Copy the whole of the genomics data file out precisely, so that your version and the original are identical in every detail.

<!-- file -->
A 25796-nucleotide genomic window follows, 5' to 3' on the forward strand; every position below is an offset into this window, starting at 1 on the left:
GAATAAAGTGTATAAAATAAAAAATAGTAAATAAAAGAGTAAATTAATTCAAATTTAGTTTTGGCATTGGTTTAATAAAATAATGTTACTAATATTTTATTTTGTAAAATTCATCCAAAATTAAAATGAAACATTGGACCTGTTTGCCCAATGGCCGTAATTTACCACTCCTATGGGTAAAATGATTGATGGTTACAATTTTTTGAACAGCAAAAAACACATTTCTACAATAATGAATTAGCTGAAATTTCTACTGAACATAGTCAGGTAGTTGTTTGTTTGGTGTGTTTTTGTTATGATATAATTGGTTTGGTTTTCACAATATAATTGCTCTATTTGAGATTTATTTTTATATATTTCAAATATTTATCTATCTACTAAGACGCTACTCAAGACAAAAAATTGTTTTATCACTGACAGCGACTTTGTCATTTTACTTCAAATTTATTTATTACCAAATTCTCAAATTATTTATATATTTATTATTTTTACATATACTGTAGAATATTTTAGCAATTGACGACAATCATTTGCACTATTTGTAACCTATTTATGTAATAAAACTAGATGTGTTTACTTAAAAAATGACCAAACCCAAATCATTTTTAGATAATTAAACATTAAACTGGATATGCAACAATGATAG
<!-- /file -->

A 25796-nucleotide genomic window follows, 5' to 3' on the forward strand; every position below is an offset into this window, starting at 1 on the left:
GAATAAAGTGTATAAAATAAAAAATAGTAAATAAAAGAGTAAATTAATTCAAATTTAGTTTTGGCATTGGTTTAATAAAATAATGTTACTAATATTTTATTTTGTAAAATTCATCCAAAATTAAAATGAAACATTGGACCTGTTTGCCCAATGGCCGTAATTTACCACTCCTATGGGTAAAATGATTGATGGTTACAATTTTTTGAACAGCAAAAAACACATTTCTACAATAATGAATTAGCTGAAATTTCTACTGAACATAGTCAGGTAGTTGTTTGTTTGGTGTGTTTTTGTTATGATATAATTGGTTTGGTTTTCACAATATAATTGCTCTATTTGAGATTTATTTTTATATATTTCAAATATTTATCTATCTACTAAGACGCTACTCAAGACAAAAAATTGTTTTATCACTGACAGCGACTTTGTCATTTTACTTCAAATTTATTTATTACCAAATTCTCAAATTATTTATATATTTATTATTTTTACATATACTGTAGAATATTTTAGCAATTGACGACAATCATTTGCACTATTTGTAACCTATTTATGTAATAAAACTAGATGTGTTTACTTAAAAAATGACCAAACCCAAATCATTTTTAGATAATTAAACATTAAACTGGATATGCAACAATGATAG